Friday, July 17, 2009

Of Faith and Works

Ok, so I was going to title this post "The Futility of Human Effort Verses The Futility of Deficient Faith," but that would have been an obnoxious mouthful, not that I in any way have a qualm against obnoxious mouthfuls. Indeed I find them quite entertaining and incredibly humorous. However, as I'm writing a blog post and not a dissertation, I'll stick with the easier to swallow title. Faith verses works. Belief verses actions. Grace verses human effort. However you want to phrase it, the tension between the two has been a prevalent one throughout church history and even today. The purpose for the debate is easy to see. Even if I were to pull two passages from the bible (giving no context):

"For it is by grace you have been saved, through faith - and this not from yourselves, it is the gift of God - not by works, so that no one can boast." (Ephesians 2:8-9)

"You see that a person is justified by works and not by faith alone." (James 2:24)

It would appear that even the bible contradicts itself on these two points. However, as I am a strict inerrancy and infallibility of the Word of God guy, I'm about to give some clarifying context. When Paul was talking to the Ephesians in the first verse, he was going against a widespread belief (even in our world today) that our actions can save us. That we can somehow, by our good or religious deeds, build a bridge to God. Manifestations of this include (but are not limited to): walking old ladies across the street, giving money to charity, going to church every week, not swearing, abstaining from premarital sex, sobriety, becoming a pastor, etc. etc. etc. Do these things all the time, Paul argues, and you will still wind up seperated from God for eternity in the next life. Deeds do not take away the sin for which God is judging us, and one sin against an infinite God is an infinite trespass. Sin equals death, therefore it takes the death of an infinitely pure person (Jesus Christ) to atone for just one (and thankfully all) sin(s). And anyway, God sees our "good-works" without Him as us glorifying ourselves, and that He will not have. Paul's point then: Futile are actions as a way to make atonement with God.

James, on the other hand, is asking his readers to honestly check the sincerity of their salvation. If someone truly places their trust in the death and resurrection of Jesus Christ in order to free themselves from sin, gain salvation, and turn their body into a new temple of the Holy Spirit, how can they not have a logical outflow of good deeds in their lives? James was telling his readers that if they believe Jesus is God, or even proclaim Him as their savior, but they do not see any works in their lives to back up what they say, they are no more saved than demons. Demons also believe in God and proclaim Christ as Messiah, but they shudder at and despise the fact. James' point then: Non-existent is the faith where good works are non-existent. This is a dire warning to anyone who calls themselves Christian. Don't let yourself fall into the trap of pretending your saved because of your belief if it has had no impact on your life. Without works, your faith is dead.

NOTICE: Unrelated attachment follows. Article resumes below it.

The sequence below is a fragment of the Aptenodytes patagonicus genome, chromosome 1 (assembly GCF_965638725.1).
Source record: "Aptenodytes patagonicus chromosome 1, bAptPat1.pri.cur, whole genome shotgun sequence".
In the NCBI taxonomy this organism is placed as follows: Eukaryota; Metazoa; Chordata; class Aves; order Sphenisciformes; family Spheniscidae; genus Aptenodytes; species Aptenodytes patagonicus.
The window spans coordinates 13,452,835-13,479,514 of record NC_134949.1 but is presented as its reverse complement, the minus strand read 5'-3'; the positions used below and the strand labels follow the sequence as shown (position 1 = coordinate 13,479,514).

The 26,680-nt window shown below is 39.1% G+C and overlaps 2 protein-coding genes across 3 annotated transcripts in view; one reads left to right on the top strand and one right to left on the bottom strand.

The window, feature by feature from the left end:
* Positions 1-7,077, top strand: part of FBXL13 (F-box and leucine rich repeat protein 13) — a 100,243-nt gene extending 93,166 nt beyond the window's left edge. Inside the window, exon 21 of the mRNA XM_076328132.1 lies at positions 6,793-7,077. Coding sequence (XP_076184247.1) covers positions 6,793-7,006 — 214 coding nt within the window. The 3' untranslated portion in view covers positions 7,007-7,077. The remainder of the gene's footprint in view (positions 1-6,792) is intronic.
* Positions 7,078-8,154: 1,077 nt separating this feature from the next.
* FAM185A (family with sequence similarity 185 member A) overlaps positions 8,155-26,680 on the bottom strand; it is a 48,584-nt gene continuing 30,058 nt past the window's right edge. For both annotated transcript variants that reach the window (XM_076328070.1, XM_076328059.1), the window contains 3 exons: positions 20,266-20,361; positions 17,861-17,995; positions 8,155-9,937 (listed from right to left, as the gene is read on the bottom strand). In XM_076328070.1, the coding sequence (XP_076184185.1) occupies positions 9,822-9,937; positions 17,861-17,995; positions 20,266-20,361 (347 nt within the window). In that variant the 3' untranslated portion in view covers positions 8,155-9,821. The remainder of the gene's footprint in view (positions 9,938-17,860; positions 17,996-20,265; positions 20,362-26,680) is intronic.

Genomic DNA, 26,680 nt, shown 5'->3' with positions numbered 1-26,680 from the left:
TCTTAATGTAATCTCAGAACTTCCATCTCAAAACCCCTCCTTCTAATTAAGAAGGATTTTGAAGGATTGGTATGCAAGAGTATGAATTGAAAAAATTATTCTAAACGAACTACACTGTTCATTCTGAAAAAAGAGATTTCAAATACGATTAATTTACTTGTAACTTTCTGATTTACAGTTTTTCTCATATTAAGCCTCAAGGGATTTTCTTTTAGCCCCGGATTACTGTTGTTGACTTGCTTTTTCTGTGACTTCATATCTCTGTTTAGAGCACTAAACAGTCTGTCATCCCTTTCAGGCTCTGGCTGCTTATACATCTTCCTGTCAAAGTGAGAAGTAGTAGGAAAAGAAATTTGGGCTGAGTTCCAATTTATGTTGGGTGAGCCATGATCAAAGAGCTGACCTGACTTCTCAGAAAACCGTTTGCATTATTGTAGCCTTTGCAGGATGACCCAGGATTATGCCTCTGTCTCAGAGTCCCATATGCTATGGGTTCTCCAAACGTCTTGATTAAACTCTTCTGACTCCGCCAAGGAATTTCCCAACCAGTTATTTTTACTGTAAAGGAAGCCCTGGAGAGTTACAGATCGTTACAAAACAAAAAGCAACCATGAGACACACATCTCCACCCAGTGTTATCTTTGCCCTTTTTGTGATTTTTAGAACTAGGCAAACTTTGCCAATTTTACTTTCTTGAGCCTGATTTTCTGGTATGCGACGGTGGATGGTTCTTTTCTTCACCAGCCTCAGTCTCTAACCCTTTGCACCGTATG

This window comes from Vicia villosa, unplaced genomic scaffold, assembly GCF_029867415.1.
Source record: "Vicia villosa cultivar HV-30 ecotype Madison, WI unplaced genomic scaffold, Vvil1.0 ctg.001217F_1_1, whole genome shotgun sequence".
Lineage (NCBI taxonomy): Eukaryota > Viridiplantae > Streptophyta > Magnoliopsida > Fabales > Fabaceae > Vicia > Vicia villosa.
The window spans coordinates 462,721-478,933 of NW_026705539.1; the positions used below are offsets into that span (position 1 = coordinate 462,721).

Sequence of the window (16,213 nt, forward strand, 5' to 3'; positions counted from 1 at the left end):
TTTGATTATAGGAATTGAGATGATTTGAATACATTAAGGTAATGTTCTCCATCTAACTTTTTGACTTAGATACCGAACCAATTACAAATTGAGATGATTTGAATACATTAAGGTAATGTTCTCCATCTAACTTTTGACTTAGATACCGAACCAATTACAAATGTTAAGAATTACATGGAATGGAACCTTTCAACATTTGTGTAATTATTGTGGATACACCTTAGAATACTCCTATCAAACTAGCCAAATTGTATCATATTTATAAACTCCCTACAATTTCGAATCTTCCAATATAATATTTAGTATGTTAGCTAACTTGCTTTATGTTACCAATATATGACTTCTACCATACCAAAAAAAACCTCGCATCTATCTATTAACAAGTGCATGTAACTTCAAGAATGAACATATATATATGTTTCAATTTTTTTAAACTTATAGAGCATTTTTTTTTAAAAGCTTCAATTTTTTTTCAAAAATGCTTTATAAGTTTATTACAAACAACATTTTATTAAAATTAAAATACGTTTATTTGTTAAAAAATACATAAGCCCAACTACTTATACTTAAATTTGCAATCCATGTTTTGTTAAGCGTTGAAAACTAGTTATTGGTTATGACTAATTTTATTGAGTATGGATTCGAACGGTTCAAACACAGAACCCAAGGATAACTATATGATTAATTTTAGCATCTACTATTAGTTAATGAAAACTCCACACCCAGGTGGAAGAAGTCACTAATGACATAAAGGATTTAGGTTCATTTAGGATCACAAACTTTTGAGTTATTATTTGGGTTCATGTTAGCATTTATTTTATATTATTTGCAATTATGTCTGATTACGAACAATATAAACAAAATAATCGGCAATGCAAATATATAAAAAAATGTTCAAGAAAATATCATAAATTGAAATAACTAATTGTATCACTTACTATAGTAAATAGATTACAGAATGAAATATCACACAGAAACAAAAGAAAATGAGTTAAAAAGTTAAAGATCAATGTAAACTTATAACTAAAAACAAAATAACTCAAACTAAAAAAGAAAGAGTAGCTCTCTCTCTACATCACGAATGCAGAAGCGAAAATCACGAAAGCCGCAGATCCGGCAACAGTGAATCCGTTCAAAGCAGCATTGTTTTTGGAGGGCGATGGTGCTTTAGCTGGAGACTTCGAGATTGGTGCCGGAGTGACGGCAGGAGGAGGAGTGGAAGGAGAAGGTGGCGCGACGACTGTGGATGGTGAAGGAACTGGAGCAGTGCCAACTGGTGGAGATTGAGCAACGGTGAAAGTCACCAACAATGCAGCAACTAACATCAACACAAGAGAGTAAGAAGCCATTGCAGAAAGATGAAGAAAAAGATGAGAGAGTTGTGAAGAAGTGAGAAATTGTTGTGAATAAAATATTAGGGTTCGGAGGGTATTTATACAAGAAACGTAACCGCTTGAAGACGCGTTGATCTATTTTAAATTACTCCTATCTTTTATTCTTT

Finding the balance between works and faith is key in my day-to-day walk with Christ. Stray to far towards faith, and I end up producing little fruit and doing nothing with the gifts that God has given me. My friends go unwitnessed to, and my walk becomes all about me. Stray to far towards works, and I lose sight of God's grace in my selfish ambition to wrack up as many "spiritual points" as I can (attending church, leading a bible study, discipling some guy well, spending # hours reading my bible, being an all around "nice guy", etc.) and then using these points to make myself believe God owes me something or other, which only leads me into frustration because He rarely plays by my rules. Also, works based salvation causes me to be prideful. I start measuring my own works against others and scaling my walk with God based on how frequent these actions are occurring, forgetting that it's by God's grace alone that I am saved.

To bring it back to you, the reader. How do you measure your daily walk with God? Whether or not you got your quiet time in today? How much you give to the Lord financially? How many Sunday church services you've attended in a row? Whether or not you've shared your faith? Do you ever find yourself feeling like you (or another) are more or less spiritual based on these actions? Then you are living in a works based mindset and need to remind yourself that it's not about you, and it never was. What Christ began in you He will carry to completion. It's not on you to be more or less spiritual. On the flipside, do you ever do any of these activities at all? If the answer is "no", then I have a serious warning to give you that you have probably not recieved the grace of God. It will change your life.

In conclusion, actions are completely unnecessary for salvation, but they prove the presence of the faith required for salvation.

"Complexity haunts me, for I am two men
Entrenched in a battle that I'll never win.
My discipline fails me. My knowledge it fools me,
But You are my shelter, all the strength that I need." - dc Talk

1 comment:

  1. If God is good then what are we?
    There is no plant without a seed.
    When morning comes will we believe
    All that was lost, can be retrieved?

    You say your good, then let me see
    A faith is dead without the deed.
    How can we fail if we believe
    Lets be who we were meant to be.

    - Emery